Category Archives: Elections


Ballot for 3/26 town election



Election ballot summary issued


The election ballot summary (below) was issued today by the Town Clerk.  Nomination papers were due yesterday.
MONDAY, MARCH 26, 2018
For MODERATOR (vote for one) (one year)
Scott McDermott, 17 Knollwood Rd.
Candidate for re-election
For TOWN CLERK (vote for one) (three years)
Carol Mayer, 88 West St.
Candidate for re-election
For SELECTMEN (vote for one) (three years)
Osler Peterson, 10 Copperwood Rd.
Candidate for re-election
For ASSESSORS (vote for one) (three years)
Thomas V. Sweeney, 61 North St.
Candidate for re-election
For SCHOOL COMMITTEE (vote for one) (three years)
Maryanne Sullivan, 5 Pondview Ave.
Candidate for re-election
Leo G. Brehm, 249 South St.
For LIBRARY TRUSTEE (vote for not more than two) (three years)
Maura Y. McNicholas, 64 Orchard St.
Candidate for re-election
Jean Todesca, 122 Causeway St.
For PLANNING BOARD (vote for One) (five years)
Gregory C. Sullivan, 122 Green St.
Candidate for re-election
For PARK COMMISSIONERS (vote for one) (three years)
Robert S. Tatro, 12 West St.
Candidate for re-election
For TRUST FUND COMMISSIONER (vote for one) (three years)
For TRUST FUND COMMISSIONER (vote for one) (two years)
Paul D. Hogan, 88 Adams St.


May I have your vote?


To my fellow Medfield residents,

This morning in turned in my nomination papers to become a candidate for re-election as selectman on March 26, 2018.  I ask for your vote.

Below I have outlined what I have been doing to earn your vote:

  • Information – Promoted dissemination and sharing of Medfield town information, and town government transparency. Initiated for the Board of Selectmen – agendas available on-line before meetings, meeting minutes posted on-line shortly after, and the recordings of meetings available on-line. Established a predictable BoS schedule, with meetings on 1st and 3rd Tuesdays, and the use of an annual calendar.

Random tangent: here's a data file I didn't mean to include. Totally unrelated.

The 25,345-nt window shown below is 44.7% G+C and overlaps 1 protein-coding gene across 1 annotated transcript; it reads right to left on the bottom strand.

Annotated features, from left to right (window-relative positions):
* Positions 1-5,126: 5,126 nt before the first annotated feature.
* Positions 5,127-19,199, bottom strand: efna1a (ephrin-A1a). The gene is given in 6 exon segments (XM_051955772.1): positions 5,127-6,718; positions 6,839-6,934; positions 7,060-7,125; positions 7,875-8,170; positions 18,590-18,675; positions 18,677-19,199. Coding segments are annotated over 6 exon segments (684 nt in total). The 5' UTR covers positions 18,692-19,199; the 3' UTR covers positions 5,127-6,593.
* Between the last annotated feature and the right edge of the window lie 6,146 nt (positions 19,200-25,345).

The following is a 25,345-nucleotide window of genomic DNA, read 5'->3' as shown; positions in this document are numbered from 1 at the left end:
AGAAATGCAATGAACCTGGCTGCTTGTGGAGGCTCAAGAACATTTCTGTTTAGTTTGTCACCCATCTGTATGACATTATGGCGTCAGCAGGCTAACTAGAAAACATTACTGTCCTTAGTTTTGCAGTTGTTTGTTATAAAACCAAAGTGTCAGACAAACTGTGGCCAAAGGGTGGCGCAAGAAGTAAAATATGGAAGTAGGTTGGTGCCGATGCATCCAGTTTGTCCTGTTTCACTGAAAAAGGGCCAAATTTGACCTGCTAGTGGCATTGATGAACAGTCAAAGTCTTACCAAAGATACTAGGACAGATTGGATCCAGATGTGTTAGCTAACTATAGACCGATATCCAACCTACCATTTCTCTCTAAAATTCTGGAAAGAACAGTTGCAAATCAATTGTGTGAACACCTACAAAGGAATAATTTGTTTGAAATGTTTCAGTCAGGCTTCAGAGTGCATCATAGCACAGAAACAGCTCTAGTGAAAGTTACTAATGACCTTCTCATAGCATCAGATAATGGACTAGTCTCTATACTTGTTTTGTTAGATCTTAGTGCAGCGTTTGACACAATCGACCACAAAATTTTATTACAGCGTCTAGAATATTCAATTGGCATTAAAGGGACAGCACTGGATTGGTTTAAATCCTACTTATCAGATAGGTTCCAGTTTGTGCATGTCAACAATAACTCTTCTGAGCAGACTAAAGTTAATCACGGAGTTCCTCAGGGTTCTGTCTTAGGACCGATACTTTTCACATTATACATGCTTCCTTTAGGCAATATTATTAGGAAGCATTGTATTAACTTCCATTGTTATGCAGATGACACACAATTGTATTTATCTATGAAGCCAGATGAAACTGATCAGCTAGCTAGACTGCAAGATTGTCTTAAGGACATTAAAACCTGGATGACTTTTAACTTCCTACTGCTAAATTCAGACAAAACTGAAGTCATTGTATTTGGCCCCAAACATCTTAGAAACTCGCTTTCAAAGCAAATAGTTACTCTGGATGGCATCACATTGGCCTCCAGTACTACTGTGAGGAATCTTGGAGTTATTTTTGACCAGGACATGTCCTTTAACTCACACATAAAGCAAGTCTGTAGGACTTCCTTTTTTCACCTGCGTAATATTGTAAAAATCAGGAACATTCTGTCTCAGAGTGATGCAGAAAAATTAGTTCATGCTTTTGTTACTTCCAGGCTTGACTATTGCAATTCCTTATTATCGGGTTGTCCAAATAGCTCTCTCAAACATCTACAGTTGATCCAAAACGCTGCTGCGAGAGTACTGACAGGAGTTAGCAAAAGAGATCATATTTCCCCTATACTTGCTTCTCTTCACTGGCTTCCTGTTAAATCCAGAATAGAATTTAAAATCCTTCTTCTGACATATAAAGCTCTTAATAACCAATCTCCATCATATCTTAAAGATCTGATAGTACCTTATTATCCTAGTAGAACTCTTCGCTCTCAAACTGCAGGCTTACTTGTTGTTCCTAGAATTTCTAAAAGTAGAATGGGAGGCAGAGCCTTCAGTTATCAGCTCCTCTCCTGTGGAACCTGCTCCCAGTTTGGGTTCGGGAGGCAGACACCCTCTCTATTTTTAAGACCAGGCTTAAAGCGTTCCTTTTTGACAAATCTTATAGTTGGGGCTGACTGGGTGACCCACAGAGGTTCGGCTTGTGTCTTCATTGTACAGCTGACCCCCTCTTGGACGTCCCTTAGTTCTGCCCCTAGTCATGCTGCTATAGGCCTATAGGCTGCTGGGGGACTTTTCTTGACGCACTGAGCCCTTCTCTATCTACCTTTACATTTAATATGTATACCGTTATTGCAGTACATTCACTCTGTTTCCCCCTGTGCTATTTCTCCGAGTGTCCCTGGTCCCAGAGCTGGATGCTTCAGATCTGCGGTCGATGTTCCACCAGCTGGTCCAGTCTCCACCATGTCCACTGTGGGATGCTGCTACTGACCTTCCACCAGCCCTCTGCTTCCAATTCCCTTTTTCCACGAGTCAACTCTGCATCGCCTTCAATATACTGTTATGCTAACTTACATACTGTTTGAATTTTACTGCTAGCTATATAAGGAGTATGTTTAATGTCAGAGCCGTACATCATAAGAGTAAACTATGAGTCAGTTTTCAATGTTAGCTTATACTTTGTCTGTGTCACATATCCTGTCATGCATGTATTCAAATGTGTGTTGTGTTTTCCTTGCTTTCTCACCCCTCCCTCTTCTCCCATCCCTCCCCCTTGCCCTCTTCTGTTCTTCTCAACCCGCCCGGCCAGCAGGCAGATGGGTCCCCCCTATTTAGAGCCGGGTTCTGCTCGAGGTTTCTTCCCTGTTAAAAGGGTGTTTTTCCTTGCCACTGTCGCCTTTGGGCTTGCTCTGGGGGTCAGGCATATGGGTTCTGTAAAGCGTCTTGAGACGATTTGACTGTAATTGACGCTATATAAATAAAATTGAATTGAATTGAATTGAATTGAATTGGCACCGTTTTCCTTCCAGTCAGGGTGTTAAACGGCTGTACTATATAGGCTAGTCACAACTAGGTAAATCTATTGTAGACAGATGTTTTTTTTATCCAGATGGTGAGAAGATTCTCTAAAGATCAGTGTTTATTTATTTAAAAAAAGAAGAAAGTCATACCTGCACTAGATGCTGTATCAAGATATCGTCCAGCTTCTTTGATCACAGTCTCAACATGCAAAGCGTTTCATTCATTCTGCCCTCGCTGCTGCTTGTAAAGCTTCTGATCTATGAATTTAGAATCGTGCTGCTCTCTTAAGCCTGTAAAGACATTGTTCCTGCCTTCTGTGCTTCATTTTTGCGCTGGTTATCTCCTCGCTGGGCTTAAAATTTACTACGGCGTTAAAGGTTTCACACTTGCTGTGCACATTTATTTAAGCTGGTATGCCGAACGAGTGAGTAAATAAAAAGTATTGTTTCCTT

• Information sharing – Actively taking time to write about and share with residents the town information I learn as a selectman via posts at my:
  • Administered Medfield – As one of the titular chief executives of the town, I have actively informed myself about the issues the town faces, attended the meetings, set the town’s policies and priorities, and made the actual decisions required to run the town based on a thoughtful and unbiased analysis.
  • Explored new ideas – I have actively brought up new ideas to improve Medfield, such as:
    • The Town House e-newsletter that would have been put out for the town on a volunteer basis by the former 15 year managing editor of the Boston Globe.
    • Upgrading the ambulance services from EMT to paramedic services.
    • Implementing methods to avoid unfriendly 40B developments; doing an affordable housing plan; expansion of Tilden Village; converting existing housing stock to affordable housing; building on town owned land; spearheaded 40B informational meeting; gathered advance information on The Parc developer; assisted town response to the 200 unit Mega-B and achieving safe harbor.
    • Questioned whether the proper case had been made for the DPW garage.
    • Supported adoption of the Community Preservation Act, so as to get the state matching monies.
    • On-line town budgets, five year department capital budget s and planning.
    • Advocated for the formation of the Charter and Bylaw Review Committee that codified all town bylaws.
  • Medfield Energy Committee – Initiated formation the Medfield Energy Committee. The MEC has reduced the town’s energy consumption by 30%, both saving the town money and improving town’s carbon footprint. The schools alone are saving about $180,000 per year, the cost of three teacher positions.
  • Lyme Disease Study Committee – Initiated formation of committee, which successfully educates the public on tick born diseases, and reduces tick numbers by culling deer – makes the town safer and our woods more diverse – committee labeled a paradigm by state officials.
  • Medfield Foundation – Initiated the formation of the Medfield Foundation, which has raised over $1.8 m. in private monies for many public purposes in Medfield, and is now raising an endowment, the Medfield Foundation Legacy Fund.
  • Medfield Foundation Volunteer Awards – Initiated honoring Medfield’s extraordinary volunteers via the Medfield Foundation volunteer awards recognition reception and awards – over one hundred residents honored over ten years.